Nope. Windows NT was written to be cross-platform. It wasn't even developed on an x86 processor.
And NT development started at the end of the 1980s, before Linus even thought of writing his x86-specific operating system. (Because he only had x86.)
If you have developed a portable OS, it really doesn't matter whether ARM was first or last or inbetween.
You mean like qemu?
> Certainly nothing that worked as well as Apple's Mixed Mode Manager or Rosetta.
I think the parent was alluding to the fact that with GNU/Linux and/or free software in general there isn't the same kinds of requirement to get binary lumps of code running on alien architecture.
> there isn't the same kinds of requirement to get binary lumps of code running on alien architecture.
Are you implying that this has something to do with the software being free?
In 2006, I used Time Machine to back up my G5, and then restore it onto my new Intel Core Duo (both iMacs!). The migrated apps just worked, regardless of whether they were free software or binary blobs.
This has nothing to do with software freedom. It's about having a good user experience: when your users migrate from an old machine to a new one, it just works, period.
Linux doesn't have this requirement because it prioritizes developers over end users. I'm not bashing Linux here, I use it often and appreciate it for what it is. But an honest assessment tells us it has never come close to Apple-level smoothness in architectural transitions.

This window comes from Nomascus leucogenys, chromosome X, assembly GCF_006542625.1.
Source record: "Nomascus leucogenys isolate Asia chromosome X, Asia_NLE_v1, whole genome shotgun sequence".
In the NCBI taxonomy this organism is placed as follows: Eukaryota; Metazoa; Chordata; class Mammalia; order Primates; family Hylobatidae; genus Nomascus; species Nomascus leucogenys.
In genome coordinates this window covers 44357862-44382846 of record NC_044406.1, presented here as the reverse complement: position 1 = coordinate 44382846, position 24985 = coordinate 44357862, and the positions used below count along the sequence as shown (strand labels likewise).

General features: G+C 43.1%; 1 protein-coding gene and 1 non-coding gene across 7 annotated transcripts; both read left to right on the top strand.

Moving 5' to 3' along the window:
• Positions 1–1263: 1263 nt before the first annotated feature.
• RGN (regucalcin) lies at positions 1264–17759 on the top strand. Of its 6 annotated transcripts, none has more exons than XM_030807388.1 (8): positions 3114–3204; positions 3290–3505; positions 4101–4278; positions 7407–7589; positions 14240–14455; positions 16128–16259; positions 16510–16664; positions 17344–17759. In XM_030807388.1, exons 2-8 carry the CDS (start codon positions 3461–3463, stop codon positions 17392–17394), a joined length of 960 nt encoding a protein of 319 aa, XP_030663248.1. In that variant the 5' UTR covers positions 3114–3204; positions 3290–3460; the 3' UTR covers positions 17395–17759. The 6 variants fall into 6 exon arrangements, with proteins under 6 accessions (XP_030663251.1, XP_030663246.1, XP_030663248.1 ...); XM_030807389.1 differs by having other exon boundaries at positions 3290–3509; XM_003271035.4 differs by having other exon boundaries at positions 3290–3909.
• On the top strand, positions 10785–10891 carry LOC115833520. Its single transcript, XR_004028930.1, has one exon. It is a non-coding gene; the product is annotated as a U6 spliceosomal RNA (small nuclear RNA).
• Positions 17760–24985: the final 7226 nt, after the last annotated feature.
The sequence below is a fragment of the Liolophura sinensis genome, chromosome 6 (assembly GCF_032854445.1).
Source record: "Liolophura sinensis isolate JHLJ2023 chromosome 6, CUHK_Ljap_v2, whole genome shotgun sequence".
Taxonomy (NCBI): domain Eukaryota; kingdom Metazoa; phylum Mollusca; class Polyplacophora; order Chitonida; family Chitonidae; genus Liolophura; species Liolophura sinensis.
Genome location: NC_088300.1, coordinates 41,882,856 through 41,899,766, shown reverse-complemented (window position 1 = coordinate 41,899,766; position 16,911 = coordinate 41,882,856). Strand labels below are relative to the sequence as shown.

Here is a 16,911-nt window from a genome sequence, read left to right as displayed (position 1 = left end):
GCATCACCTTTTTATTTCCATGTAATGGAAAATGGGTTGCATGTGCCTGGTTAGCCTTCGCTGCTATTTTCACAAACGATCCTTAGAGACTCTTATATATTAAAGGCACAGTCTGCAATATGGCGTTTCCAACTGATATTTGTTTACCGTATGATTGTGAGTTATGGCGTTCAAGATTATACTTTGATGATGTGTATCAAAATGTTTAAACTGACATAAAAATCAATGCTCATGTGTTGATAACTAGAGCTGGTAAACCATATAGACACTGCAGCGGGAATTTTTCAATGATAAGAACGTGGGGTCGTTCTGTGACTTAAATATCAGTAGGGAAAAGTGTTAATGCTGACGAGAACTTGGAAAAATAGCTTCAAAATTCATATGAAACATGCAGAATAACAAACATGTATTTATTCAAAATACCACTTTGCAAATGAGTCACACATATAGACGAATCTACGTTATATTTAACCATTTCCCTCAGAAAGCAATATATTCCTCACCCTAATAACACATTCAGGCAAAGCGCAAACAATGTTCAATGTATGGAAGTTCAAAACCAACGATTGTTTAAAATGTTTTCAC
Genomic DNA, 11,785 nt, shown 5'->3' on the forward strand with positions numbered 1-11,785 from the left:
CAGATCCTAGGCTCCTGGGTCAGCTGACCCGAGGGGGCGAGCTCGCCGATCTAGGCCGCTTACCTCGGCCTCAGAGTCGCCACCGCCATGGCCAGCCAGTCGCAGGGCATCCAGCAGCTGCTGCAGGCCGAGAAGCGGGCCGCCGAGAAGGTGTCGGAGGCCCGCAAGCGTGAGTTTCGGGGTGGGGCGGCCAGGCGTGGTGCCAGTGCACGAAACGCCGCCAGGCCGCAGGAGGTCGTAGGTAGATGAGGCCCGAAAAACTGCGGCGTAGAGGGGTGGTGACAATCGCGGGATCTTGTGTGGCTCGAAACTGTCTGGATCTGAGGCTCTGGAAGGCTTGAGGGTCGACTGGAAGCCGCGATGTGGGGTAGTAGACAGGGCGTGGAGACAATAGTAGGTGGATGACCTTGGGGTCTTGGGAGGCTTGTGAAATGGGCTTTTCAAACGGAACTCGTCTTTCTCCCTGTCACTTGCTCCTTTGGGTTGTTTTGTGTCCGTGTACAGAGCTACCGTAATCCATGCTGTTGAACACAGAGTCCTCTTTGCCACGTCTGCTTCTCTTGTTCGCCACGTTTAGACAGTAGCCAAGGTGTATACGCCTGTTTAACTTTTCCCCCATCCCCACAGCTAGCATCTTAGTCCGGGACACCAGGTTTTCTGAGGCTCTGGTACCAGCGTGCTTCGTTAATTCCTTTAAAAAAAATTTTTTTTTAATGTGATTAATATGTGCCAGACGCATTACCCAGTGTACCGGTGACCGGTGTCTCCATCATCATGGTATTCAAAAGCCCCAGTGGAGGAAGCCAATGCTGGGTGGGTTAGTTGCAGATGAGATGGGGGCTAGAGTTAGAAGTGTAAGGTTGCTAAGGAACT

Perhaps I have misunderstood the use of the word 'story' in your first post.
> Are you implying that this has something to do with the software being free?
No, but I am asserting that I typically don't need to run non-native code on my computers because I can obtain or generate native code for any given architecture  I happen to be using.
I expect that where people are beholden to others, say if they are using non-free software, to create binaries that they can use on specific pieces of hardware, then yes in that case it will have 'something to do with software being free'.
> In 2006, I used Time Machine to back up my G5, and then restore it onto my new Intel Core Duo (both iMacs!). The migrated apps just worked, regardless of whether they were free software or binary blobs.
I'm not sure I appreciate the usefulness of this feature as much as you do -- you were obliged to run that software, in both instances, on hardware available exclusively a single vendor. In that scenario I would have expected to be able to run native code on both platforms.
Secondly, you only rarely need to because everything you use is in the package management system, thus compiled for the platform you are on (and against the same versions of the libs as everything else, thus only one, up to date, version of each lib and only the libs you need).
The only reason I've sometimes do qemu-system-arm and chroots is I'm a software developer often working on ARM Linux (from x86 Linux).
Third, I will also point you to:
But normally, you use a pure system. All 32bit, all 64bit or all ARM, etc etc. Closed crap can muddy your system, for instance requiring (normally old) versions of 32bit libs on a 64 bit system, but the solution to that is to not use closed crap.